Andrew ‘Twiggy’ Forrest’s GenerationOne movement is a “pernicious smokescreen” which won’t further the rights of Aboriginal people, say indigenous rights activists opposed to the campaign.
Supported by corporate heavyweights Kerry Stokes, James Packer, The Lowy family and Lindsay Fox, GenerationOne aims to “end the disparity between indigenous and non-indigenous Australians”. It’s linked to Forrest’s Australian Employment Covenant which is seeking to create 50,000 jobs for Aboriginal people by next year. The campaign launched its television advertising campaign on Sunday evening to an estimated audience of six million.
Noted indigenous rights campaigner Robbie Thorpe will speak at a rally in Melbourne today as part of a national day of protest against the federal government’s Northern Territory intervention policy. He says there are more important matters than Forrest’s campaign that need to be addressed.
“We need our fundamental human rights recognised instead of this working for the man sh-t,” Thorpe told Crikey. “[Forrest] is raping the land for billions of dollars, where’s he been previously?”
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Sharon Firebrace, spokeperson for the Melbourne Anti-Intervention Collective, agrees. GenerationOne has been a “failure in the past” and it’s time for Aboriginal people to start speaking out on the issue, she says.
“Jobs for Aboriginal people will be delivered through fighting against the interests of the people like Andrew Forrest and challenging this government,” Firebrace told Crikey.”The launch of this campaign, with the support of Adam Bandt, Aboriginal elders, and unions, is a challenge to business and this government.”
According to the campaign website, GenerationOne aims to promote organisations that are “doing good work” in the areas of education, training, mentoring and employment.
The Australian Employment Covenant, also set up by Forrest, encourages employers to pledge jobs for indigenous people by registering on a website. Currently, the AEC website boasts it represent 170 employers in more than 15 industry sectors.
Freshly-elected MP Adam Bandt will also speak at the event in Melbourne. He says that while GenerationOne may not be the silver bullet that solves indigenous disadvantage, it remains a worthwhile campaign.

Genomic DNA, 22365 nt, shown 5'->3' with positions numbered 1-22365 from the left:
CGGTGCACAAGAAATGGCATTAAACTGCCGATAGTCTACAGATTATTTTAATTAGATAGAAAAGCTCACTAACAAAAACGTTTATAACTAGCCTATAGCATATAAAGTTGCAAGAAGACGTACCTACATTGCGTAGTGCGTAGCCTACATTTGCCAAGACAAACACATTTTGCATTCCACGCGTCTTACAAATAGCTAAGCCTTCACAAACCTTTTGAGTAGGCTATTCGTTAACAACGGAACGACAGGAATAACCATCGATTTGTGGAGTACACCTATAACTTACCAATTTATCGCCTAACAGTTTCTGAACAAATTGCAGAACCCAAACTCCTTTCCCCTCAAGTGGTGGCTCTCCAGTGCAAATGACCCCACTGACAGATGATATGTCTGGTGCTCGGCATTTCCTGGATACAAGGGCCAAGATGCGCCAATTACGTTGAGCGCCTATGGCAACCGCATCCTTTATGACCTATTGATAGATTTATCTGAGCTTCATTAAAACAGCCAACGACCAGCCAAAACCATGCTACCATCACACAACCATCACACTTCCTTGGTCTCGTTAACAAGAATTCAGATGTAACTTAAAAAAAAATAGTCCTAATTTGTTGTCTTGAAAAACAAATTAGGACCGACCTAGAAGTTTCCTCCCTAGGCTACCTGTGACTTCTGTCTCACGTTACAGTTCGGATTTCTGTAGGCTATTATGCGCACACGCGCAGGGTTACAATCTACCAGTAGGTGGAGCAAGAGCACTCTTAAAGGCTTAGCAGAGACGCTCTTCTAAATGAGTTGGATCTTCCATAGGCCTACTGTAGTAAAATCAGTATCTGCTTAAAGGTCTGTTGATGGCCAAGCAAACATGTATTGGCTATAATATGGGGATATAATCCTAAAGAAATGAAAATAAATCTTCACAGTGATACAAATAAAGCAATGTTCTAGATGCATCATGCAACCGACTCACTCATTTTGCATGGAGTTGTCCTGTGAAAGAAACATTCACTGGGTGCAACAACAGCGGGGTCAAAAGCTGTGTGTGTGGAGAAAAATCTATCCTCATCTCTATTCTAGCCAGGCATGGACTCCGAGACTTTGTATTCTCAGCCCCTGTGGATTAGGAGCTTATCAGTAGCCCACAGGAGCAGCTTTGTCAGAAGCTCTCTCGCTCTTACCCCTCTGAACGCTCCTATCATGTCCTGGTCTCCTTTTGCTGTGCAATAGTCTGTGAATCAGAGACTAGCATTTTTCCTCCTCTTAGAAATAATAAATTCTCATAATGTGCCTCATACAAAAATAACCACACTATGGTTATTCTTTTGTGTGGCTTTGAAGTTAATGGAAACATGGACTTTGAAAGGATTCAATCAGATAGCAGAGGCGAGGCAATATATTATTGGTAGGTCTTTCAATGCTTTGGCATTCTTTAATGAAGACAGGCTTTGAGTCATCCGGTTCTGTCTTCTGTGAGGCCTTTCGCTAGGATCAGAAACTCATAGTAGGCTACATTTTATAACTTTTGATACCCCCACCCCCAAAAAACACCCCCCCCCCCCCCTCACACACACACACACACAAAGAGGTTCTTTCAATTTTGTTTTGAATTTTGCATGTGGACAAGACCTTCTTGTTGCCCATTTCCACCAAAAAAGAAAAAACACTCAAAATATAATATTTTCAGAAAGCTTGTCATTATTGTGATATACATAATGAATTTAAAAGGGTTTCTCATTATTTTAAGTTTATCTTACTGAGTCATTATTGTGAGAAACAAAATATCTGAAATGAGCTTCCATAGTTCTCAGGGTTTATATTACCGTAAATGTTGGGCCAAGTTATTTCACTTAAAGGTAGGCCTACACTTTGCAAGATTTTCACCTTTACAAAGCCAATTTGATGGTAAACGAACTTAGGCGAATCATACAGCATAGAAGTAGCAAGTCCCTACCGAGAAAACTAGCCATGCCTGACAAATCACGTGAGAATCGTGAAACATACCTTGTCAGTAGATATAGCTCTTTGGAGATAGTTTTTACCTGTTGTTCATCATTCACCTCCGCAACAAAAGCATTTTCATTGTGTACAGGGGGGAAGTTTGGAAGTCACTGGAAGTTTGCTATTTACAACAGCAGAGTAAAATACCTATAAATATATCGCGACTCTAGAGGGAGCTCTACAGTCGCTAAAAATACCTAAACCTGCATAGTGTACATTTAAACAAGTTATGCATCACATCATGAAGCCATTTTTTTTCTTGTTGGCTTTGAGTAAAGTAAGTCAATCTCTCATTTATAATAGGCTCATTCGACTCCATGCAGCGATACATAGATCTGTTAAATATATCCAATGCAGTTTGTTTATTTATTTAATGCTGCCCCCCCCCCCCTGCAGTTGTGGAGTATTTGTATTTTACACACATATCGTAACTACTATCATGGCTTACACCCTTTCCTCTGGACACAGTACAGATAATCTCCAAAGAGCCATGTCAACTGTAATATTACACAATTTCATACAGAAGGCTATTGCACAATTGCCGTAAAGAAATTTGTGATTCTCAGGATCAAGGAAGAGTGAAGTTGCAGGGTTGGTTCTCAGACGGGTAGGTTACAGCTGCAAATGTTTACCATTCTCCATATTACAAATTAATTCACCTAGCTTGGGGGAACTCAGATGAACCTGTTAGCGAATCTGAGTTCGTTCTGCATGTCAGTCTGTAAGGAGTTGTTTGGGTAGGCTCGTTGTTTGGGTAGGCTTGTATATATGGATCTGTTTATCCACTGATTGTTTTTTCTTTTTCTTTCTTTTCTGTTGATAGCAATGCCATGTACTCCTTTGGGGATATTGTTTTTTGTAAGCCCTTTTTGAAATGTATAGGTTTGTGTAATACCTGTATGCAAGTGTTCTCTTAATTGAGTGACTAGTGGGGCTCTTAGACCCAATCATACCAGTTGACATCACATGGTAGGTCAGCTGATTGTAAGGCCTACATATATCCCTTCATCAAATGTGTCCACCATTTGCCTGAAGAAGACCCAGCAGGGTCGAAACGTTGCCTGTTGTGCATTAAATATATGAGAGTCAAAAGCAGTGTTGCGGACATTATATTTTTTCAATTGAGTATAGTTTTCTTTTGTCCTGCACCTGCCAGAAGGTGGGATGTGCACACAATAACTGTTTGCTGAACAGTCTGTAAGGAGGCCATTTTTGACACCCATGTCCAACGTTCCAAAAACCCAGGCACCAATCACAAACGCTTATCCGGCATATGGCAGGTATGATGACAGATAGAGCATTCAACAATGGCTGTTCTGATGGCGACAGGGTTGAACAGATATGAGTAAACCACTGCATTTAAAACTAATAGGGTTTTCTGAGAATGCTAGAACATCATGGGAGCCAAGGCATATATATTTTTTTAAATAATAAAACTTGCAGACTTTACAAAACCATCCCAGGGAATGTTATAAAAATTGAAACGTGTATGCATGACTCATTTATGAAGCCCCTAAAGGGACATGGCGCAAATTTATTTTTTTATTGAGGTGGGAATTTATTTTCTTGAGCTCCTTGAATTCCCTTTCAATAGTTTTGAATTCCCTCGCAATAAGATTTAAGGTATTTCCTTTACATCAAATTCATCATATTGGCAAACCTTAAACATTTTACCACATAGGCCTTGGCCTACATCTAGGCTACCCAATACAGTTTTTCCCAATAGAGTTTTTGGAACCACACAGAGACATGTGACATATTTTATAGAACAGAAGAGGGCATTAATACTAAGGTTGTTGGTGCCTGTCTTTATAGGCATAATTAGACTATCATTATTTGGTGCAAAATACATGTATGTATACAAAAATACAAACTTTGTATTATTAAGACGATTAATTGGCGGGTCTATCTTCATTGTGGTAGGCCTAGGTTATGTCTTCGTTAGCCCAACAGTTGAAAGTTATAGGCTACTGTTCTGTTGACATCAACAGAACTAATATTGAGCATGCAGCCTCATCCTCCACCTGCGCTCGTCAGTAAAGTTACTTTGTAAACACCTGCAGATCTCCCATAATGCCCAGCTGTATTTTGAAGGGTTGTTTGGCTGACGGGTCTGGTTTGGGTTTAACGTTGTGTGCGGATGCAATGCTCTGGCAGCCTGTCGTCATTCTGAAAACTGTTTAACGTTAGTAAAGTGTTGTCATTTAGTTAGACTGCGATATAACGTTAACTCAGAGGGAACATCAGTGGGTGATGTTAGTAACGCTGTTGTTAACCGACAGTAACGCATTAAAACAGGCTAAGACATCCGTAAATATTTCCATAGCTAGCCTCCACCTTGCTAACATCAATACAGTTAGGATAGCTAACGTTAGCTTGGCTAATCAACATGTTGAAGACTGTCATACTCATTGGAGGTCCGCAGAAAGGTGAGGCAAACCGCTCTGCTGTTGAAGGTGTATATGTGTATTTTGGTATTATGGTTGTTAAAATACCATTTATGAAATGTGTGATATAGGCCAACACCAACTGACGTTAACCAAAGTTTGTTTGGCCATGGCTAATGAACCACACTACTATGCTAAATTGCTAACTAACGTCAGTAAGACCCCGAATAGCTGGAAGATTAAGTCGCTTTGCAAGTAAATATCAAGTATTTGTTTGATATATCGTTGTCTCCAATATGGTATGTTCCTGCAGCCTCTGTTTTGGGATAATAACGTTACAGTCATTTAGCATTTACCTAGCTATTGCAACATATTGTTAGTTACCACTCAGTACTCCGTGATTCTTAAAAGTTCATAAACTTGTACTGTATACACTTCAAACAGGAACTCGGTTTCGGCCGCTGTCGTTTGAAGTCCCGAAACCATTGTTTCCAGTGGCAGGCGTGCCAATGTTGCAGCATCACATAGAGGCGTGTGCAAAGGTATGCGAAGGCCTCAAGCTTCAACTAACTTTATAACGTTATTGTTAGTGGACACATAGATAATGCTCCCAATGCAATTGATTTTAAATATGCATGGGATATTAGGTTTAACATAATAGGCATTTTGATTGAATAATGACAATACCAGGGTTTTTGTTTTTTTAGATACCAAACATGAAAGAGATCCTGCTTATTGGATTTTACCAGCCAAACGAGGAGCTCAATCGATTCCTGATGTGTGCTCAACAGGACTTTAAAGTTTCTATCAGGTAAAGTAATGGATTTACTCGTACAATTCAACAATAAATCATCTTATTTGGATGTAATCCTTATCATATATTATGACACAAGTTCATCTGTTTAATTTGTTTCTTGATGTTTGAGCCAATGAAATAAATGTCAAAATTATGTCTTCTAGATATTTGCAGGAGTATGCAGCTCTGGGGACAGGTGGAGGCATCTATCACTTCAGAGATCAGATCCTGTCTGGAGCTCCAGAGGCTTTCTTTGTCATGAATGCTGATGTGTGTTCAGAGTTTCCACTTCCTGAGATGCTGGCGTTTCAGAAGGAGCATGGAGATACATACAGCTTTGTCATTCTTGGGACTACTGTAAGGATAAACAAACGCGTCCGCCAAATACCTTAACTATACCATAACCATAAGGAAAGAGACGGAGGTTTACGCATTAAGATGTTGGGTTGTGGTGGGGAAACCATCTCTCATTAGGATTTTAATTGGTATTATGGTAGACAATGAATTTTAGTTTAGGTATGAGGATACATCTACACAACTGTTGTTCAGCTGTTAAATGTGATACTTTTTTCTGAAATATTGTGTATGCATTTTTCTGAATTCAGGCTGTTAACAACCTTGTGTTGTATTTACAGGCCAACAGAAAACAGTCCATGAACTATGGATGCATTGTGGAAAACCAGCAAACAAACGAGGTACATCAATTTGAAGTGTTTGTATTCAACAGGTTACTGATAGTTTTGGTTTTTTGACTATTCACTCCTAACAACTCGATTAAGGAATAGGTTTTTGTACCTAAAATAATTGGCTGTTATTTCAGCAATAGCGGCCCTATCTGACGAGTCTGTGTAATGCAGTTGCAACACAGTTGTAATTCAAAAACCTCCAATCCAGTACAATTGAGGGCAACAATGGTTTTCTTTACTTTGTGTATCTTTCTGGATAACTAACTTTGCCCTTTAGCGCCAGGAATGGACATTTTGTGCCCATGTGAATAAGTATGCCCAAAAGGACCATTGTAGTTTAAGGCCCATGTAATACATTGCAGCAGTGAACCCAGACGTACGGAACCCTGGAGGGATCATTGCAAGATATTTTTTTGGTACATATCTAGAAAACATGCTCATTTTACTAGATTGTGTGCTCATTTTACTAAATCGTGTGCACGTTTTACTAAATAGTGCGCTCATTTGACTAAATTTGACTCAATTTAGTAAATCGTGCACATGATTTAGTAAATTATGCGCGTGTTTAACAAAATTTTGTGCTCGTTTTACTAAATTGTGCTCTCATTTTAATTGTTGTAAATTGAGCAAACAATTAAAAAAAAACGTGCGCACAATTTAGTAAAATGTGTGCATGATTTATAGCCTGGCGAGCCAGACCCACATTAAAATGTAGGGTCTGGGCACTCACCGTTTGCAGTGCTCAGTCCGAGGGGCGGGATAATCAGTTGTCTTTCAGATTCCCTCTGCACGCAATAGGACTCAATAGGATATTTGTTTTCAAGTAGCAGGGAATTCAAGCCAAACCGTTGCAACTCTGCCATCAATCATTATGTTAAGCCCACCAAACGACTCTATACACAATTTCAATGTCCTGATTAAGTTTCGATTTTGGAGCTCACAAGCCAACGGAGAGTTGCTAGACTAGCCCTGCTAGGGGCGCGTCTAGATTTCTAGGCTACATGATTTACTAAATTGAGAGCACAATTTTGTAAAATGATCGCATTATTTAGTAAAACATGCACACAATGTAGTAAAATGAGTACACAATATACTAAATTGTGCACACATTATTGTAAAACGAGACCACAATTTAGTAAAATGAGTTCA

“We support the motives and intention of the GenerationOne campaign — and commend any campaign which draws attention to the issue of closing the gap,” he told Crikey. “It’s important to make sure that measures to reduce the gap tackle the real underlying cause of disadvantage.”
But according to Firebrace, the GenerationOne website fails to mention land rights, dispossession, racism and the “ongoing genocide that lies at the heart of Aboriginal disadvantage”.
“These issues need to be discussed seriously, well before Aboriginal people commit to Fortescue’s ‘brave new world’ solution,” she said. “We need to have Aboriginal people discussing this and the implications of it.”
Furthermore, Firebrace says the NT intervention, introduced by the Howard government in 2007 in response to the Little Children are Sacred report, has failed to deliver jobs for Aboriginal communities.
The group is angry over cuts to the Community Development Employment Program (CDEP), which they say has led to the loss of thousands of jobs, and the implementation of a quarantine on Centrelink payments in some indigenous communities. Last week workers at the small townships of Kalkaringi and Dagaragu in the Victoria River district of the Northern Territory went on strike over pay and conditions, claiming the federal government had not provided enough jobs to replace cuts to the CDEP.
Bandt told Crikey the Greens will seek reform of the intervention, in particular the full reinstatement of the Racial Discrimination Act: “Senator Rachel Siewert has introduced into the Senate the Families, Housing, Community Services and Indigenous Affairs and Other Legislation Amendment (Restoration of Racial Discrimination Act) Bill 2010 and we hope to progress that through the parliament.”
Firebrace says the creation of jobs and employment is not the be all and end all for Aboriginal people: “It is not the answer and the solution for Aboriginal people in remote communities. Andrew Forrest’s GenerationOne project has been a failure in the past. And it will continue to be the pernicious smokescreen it was set out to be.”